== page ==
TT faces financial blacklisting
By RICHARDSON DHALAI Monday, March 17 2014
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IN WINNERS ROW: Her Excellency Reema Carmona, (centre) wife of President Anthony Carmona, stands with April Francis, left and Ted John, right, winners...
FORMER interim head of the Financial Intelligence Unit (FIUTT), attorney David West, has warned that Trinidad and Tobago could be blacklisted by the Financial Action Task Force (FATF) if it fails to comply with FATF’s recommendations on money-laundering.
Speaking at the launch of the local chapter of Global Organisation of Parliamentarians against Corruption (GOPAC) at Soong’s Great Wall Restaurant, Circular Road, San Fernando, on Saturday, West said not only was money-laundering rampant in Trinidad and Tobago, but there has been no convictions or investigations into the illegal activity.
West spoke on the topic: “Money laundering and how it impacts on parliamentarians.”
“Money laundering is rife in Trinidad, it is happening,” he stressed.
In attendance were former members of the House of Representatives and the Senate, including David Abdulah, Mary King, Subhas Panday and Lyndira Oudit.
Only two sitting parliamentarians, La Brea MP Fitzgerald Jeffrey and Chaguanas West MP Jack Warner attended the meeting.
West said this country had no recorded convictions against anyone for money-laundering nor was there any debate on the issue in either Houses of Parliament.
“We have no convictions in Trinidad and Tobago of money- laundering and there is no parliamentary debate. What are the parliamentarians doing? They are sleeping on the job and we as the purse-keepers, have to realise that and we have to do something about it,” he said.
West said TT was due to be evaluated by the FATF in January 2015, reminding them that this country was almost blacklisted in 2011 as it did not possess the required legislation to combat money-laundering.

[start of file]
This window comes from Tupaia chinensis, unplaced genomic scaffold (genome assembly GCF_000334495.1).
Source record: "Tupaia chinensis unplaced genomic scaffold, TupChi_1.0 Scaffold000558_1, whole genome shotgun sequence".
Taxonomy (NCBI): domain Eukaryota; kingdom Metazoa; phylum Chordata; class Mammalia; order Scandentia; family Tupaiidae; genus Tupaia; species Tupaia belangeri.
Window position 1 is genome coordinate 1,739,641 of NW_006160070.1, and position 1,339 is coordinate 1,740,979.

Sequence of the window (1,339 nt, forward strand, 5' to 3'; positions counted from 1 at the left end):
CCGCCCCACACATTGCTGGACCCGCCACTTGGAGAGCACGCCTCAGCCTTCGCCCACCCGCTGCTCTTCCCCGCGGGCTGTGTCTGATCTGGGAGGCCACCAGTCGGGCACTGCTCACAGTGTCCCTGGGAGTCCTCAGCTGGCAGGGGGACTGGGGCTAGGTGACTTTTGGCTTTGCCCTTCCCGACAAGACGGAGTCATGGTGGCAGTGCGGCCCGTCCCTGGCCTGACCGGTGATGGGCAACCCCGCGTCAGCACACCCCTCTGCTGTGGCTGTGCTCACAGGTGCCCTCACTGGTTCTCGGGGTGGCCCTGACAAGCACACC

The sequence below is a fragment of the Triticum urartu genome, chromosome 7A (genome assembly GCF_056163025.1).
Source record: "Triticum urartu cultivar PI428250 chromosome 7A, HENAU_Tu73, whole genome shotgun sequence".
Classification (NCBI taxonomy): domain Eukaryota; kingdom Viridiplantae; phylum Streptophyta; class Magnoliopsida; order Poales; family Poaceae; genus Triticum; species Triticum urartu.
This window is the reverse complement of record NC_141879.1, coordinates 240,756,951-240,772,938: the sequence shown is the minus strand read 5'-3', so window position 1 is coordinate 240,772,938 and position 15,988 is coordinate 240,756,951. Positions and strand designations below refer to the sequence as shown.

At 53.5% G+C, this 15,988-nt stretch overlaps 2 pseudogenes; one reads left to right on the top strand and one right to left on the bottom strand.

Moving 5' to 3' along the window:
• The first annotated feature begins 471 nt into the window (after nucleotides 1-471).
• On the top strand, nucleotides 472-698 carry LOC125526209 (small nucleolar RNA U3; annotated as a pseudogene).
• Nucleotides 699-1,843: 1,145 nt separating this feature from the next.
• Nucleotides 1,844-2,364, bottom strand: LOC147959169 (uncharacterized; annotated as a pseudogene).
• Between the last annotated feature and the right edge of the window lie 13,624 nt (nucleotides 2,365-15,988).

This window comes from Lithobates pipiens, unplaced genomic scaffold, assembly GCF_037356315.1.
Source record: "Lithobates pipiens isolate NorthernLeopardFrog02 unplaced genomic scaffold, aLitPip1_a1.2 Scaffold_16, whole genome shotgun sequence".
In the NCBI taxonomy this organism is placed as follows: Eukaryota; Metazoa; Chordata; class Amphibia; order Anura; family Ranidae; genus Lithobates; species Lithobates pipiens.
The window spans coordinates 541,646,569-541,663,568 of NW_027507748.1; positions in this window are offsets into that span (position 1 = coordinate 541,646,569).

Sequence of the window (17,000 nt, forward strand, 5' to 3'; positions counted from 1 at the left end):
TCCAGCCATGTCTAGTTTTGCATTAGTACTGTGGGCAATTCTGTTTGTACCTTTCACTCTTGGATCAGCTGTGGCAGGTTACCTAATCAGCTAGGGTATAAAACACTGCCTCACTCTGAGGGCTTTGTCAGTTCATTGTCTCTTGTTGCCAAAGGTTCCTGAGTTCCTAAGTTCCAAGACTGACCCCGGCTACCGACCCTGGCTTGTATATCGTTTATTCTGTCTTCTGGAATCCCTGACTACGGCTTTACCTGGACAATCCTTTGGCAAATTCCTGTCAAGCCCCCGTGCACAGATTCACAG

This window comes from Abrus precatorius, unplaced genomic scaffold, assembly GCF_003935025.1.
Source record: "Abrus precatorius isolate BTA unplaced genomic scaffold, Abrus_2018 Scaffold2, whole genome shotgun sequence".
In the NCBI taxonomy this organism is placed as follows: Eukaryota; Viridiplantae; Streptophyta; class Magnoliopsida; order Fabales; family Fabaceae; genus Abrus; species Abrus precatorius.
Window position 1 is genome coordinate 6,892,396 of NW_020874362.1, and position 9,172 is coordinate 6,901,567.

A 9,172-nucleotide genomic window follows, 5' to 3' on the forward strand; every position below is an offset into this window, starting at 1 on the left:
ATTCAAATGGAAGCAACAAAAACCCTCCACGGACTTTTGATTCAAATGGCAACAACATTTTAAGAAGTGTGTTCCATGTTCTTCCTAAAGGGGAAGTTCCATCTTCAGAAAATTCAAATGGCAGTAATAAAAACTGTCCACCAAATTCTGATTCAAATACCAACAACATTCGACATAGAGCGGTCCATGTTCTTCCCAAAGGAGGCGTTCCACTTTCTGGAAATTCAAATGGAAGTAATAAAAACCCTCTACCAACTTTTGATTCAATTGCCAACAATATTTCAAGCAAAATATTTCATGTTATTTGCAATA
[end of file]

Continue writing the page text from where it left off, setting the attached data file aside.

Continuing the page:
“We are going to be evaluated. We are going to be the first country to have a fourth round of evaluation come January 2015, and right now, the last evaluation was poor, and, the third evaluation failed terribly. That was when we were almost blacklisted and we had to pass legislation like crazy, and we finally were able to satisfy the Task Force that we were doing something. But now, in the fourth round evaluation where we now have the legislation, what they want to see is that it becomes operational,” he stressed.
According to West, the FATF wanted to see the legislation working and the only way this could be done was by investigations and convictions.
West later explained that once a country was blacklisted, it would face regular evaluations from the FATF which would also issue bulletins to other countries about the blacklisted country’s status. “If we do not come up to scratch, we will go back on the International Country Risk Guide list and we will be monitored more often than once every six months.”
He said TT faced the risk of this happening. Adding that not only will the country be affected but also citizens.
“So for example, you can’t go to Miami and shop using one set of credit cards because we don’t know where these credit cards come from and where your money comes from. So it hits the person... the man in the street.